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PM NewsBrief: Aug. 9, 2023

This is the KGOU PM NewsBrief for Wednesday, August 9, 2023.

Chickasha Gets Voter Approval For New Water Plant

Chickasha voters approved a half-cent sales tax increase to pay for a new water treatment plant.

Chickasha provides drinking water for about 16,000 people in central Oklahoma.

Residents overwhelmingly voted to fund a new water treatment plant - about 94% of voters were for the proposition in Tuesday’s election.

The alternative was hiking water rates by 82%.

The current plant, which was completed in the 1970s, is operating under consent orders from the Oklahoma Department of Environmental Quality. Those are special arrangements that allow the system to keep its permits while it works to fix violations.

The city says its water treatment plant is “operating past its useful life and is at risk of catastrophic failure.”

It lies in a FEMA-designated special flood hazard area between the Washita River and Line Creek.

The city estimates a new plant will cost $74 million. Much of that will be covered by the sales tax voters approved on Tuesday.

Tulsa Voters Approve Bond Package

Tulsa voters overwhelmingly approved hundreds of millions of dollars for capital improvements and maintenance in the city.

All three bond propositions on the ballot totaling $814 million and an extension of a temporary sales tax were passed with more than 60% of the vote.

Elections were held in 14 counties yesterday.

OKC To Create Public Safety Advisory Board

Oklahoma City Council approved the creation of a Community Public Safety Advisory Board to review police complaint investigations and processes.

Council voted on the Board’s creation last week, but not without contention.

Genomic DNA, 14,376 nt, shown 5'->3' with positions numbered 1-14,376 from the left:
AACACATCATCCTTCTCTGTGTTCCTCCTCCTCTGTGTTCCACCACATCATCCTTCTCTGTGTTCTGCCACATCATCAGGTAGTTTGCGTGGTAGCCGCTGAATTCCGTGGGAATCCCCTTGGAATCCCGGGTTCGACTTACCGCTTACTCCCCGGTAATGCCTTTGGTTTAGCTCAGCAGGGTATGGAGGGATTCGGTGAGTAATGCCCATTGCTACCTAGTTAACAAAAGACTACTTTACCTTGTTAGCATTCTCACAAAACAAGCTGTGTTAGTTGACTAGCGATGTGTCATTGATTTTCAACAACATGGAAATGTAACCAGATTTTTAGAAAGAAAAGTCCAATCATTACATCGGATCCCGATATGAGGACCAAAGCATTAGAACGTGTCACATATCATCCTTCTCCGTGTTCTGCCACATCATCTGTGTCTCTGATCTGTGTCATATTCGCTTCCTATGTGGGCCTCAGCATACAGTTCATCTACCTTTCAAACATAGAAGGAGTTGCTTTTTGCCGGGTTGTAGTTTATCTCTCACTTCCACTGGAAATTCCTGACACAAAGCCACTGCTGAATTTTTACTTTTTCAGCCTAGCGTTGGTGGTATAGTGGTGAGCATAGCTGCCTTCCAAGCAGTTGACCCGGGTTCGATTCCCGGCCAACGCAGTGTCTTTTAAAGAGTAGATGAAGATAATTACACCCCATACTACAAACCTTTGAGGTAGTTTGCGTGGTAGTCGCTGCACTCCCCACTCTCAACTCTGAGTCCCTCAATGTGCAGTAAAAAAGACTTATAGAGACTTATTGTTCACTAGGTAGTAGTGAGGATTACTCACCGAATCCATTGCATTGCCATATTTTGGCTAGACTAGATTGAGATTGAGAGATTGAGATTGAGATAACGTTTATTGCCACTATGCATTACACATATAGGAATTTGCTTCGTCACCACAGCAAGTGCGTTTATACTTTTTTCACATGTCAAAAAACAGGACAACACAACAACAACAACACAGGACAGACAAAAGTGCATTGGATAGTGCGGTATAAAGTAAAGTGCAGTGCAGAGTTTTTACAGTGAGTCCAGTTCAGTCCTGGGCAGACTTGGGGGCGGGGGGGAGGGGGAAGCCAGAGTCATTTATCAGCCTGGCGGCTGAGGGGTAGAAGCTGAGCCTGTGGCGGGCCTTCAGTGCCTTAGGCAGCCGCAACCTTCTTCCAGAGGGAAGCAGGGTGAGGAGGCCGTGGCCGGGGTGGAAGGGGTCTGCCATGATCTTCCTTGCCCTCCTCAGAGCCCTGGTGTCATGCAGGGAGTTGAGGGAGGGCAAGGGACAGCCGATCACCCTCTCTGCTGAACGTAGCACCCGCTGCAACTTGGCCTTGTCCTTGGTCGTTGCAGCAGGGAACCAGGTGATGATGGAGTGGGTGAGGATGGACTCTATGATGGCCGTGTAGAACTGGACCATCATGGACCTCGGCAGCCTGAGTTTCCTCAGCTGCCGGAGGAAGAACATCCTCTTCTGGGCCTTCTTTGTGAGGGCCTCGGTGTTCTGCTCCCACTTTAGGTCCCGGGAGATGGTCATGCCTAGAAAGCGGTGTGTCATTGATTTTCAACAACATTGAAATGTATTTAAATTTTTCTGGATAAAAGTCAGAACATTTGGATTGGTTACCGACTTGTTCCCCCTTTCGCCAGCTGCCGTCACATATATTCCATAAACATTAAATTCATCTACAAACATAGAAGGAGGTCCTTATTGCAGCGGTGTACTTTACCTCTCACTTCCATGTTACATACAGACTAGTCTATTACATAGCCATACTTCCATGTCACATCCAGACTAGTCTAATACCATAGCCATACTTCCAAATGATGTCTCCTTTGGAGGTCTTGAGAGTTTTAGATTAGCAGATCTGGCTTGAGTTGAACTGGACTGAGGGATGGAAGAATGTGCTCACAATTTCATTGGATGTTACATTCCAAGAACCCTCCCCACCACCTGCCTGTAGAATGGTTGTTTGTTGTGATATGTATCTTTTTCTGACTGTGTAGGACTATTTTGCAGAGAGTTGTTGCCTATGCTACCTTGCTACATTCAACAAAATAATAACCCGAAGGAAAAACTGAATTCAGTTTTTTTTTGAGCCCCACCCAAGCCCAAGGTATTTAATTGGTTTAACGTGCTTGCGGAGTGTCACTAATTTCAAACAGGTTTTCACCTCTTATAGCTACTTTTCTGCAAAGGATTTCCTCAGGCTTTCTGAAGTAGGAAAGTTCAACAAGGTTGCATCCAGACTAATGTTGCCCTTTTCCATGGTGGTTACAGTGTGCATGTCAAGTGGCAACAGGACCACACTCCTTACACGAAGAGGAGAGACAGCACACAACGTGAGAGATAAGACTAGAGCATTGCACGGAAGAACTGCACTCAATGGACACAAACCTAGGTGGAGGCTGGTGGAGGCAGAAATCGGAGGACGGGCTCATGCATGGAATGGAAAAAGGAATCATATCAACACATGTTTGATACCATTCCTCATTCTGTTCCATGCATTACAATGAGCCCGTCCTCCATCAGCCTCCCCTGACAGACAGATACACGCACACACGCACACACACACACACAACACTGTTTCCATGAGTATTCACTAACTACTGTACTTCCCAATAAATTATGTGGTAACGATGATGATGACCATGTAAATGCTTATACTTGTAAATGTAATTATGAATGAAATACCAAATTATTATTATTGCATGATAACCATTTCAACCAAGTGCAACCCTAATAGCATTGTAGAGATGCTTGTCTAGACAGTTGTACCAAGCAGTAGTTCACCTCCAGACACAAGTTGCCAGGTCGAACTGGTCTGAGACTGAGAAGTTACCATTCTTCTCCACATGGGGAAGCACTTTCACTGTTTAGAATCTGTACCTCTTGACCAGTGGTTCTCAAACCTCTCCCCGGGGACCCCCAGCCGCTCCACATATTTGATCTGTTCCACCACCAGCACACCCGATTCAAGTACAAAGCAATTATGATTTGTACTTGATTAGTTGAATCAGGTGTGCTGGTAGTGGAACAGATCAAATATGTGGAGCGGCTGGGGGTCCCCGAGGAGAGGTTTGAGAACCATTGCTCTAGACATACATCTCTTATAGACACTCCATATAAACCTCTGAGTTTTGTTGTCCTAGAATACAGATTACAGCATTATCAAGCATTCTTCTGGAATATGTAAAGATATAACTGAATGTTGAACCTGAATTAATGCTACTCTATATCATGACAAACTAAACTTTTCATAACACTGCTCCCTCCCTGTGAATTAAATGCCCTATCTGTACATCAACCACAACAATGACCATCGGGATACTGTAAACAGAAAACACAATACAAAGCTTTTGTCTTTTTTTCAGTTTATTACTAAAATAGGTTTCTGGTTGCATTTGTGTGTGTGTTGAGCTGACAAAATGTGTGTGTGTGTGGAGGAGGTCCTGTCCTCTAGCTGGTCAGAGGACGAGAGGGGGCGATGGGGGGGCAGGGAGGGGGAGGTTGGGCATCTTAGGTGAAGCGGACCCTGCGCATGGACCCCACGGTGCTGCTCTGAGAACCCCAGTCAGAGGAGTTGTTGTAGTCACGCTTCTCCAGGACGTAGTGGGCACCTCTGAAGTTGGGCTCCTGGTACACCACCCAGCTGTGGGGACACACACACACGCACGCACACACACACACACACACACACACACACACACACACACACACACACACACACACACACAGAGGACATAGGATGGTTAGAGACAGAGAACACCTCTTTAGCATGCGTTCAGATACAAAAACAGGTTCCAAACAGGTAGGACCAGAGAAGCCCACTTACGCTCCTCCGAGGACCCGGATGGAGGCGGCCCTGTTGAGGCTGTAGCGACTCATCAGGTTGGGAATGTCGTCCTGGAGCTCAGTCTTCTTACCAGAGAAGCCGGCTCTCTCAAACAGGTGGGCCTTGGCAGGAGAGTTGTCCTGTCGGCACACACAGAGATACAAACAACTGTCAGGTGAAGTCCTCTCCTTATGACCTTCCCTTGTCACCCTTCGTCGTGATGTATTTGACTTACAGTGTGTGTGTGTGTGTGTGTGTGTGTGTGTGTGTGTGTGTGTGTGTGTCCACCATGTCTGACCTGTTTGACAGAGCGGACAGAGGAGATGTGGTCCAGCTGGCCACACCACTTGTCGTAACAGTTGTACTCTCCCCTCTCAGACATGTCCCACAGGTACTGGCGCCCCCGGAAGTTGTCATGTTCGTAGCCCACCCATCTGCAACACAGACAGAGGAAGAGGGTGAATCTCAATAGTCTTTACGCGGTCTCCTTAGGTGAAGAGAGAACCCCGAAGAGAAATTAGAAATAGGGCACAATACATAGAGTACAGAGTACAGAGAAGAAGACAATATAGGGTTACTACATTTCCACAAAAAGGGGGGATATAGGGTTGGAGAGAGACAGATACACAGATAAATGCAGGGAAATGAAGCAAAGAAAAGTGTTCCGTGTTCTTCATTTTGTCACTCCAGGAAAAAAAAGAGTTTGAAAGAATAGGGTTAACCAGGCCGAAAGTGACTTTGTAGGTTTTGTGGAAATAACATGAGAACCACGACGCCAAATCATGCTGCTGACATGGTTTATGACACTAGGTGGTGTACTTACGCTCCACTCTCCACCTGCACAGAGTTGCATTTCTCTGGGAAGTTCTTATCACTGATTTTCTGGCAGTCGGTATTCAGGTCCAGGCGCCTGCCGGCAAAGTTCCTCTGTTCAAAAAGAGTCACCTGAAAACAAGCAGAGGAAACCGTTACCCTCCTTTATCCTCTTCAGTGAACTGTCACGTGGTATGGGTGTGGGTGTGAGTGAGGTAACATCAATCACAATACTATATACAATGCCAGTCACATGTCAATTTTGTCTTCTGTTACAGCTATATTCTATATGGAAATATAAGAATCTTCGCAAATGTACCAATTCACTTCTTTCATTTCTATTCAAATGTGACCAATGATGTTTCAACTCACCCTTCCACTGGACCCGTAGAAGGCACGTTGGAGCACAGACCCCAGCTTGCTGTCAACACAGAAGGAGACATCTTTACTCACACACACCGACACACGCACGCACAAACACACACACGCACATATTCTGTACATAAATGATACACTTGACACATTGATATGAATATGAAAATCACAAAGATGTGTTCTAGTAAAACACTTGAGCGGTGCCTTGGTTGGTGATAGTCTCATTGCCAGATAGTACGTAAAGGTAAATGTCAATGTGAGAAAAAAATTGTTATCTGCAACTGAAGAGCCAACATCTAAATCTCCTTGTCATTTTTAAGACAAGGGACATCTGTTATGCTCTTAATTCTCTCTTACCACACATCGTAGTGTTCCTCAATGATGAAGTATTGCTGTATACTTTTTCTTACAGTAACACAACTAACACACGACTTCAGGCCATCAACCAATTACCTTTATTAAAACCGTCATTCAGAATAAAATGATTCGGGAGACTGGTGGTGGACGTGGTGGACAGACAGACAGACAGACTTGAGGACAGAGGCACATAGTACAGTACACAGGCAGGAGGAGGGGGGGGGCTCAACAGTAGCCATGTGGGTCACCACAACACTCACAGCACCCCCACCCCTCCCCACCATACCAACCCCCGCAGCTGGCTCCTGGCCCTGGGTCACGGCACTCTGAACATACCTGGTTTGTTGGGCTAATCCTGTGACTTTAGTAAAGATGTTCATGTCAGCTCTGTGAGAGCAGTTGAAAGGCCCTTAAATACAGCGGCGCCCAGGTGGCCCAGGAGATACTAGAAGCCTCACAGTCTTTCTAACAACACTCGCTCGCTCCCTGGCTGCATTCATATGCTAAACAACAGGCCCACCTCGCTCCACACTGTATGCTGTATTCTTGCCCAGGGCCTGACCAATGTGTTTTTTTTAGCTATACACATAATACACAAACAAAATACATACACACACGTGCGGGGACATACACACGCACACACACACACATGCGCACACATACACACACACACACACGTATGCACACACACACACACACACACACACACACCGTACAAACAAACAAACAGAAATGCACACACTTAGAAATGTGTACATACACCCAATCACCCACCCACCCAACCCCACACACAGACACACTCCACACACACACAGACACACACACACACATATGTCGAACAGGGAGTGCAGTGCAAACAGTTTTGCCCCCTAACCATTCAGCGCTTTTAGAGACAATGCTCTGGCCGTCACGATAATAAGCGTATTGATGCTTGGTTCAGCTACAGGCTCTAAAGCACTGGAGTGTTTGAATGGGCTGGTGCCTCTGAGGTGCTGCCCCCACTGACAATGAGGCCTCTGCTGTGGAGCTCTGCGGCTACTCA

The new board’s mission emphasizes communication and transparency with OKC residents about police complaints.

Councilmembers had questions about the board’s ability to deliver accountability. It will be led by a mayoral appointee.

Councilmembers introduced a motion to defer the vote and asked Mayor David Holt to have a further conversation. Neither moved forward.

Nikki Nice represents Ward 7.

“We can't even get our own mayor to work with us and talk through some of these things that we're, we're asking for. And that speaks to even our residents who also can't get this accountability,” Nice said.

Mayor Holt responded.

“Absolutely, accountable every four years,” Holt said.

Council approved the board 6-2. It will form the Community Public Safety Advisory Board through this fall.

Kinta Schools To Get AED

A rural Oklahoma public school district is set to receive its first life-saving emergency medical device tomorrow.

Oklahoma Disaster Relief is donating an automated external defibrillator or AED to Kinta Public Schools, which currently does not have one.

In a news release, Kinta Public Schools Superintendent Patricia DeVille said it would take an ambulance 15 to 30 minutes to reach the school in rural southeast Oklahoma in the event of a cardiac emergency.

An ODR representative said because Kinta is so far from a hospital, having an AED on site could mean the difference between life and death.

AEDs are used to diagnose and treat cardiac arrhythmias which can lead to sudden cardiac arrest and can be fatal. They are portable, electronic, and come with easy to follow audio and visual instructions.

Oklahoma statute only requires school districts to have an AED available if federal funding or donations allow.

ODR has previously donated AEDs to four other schools.


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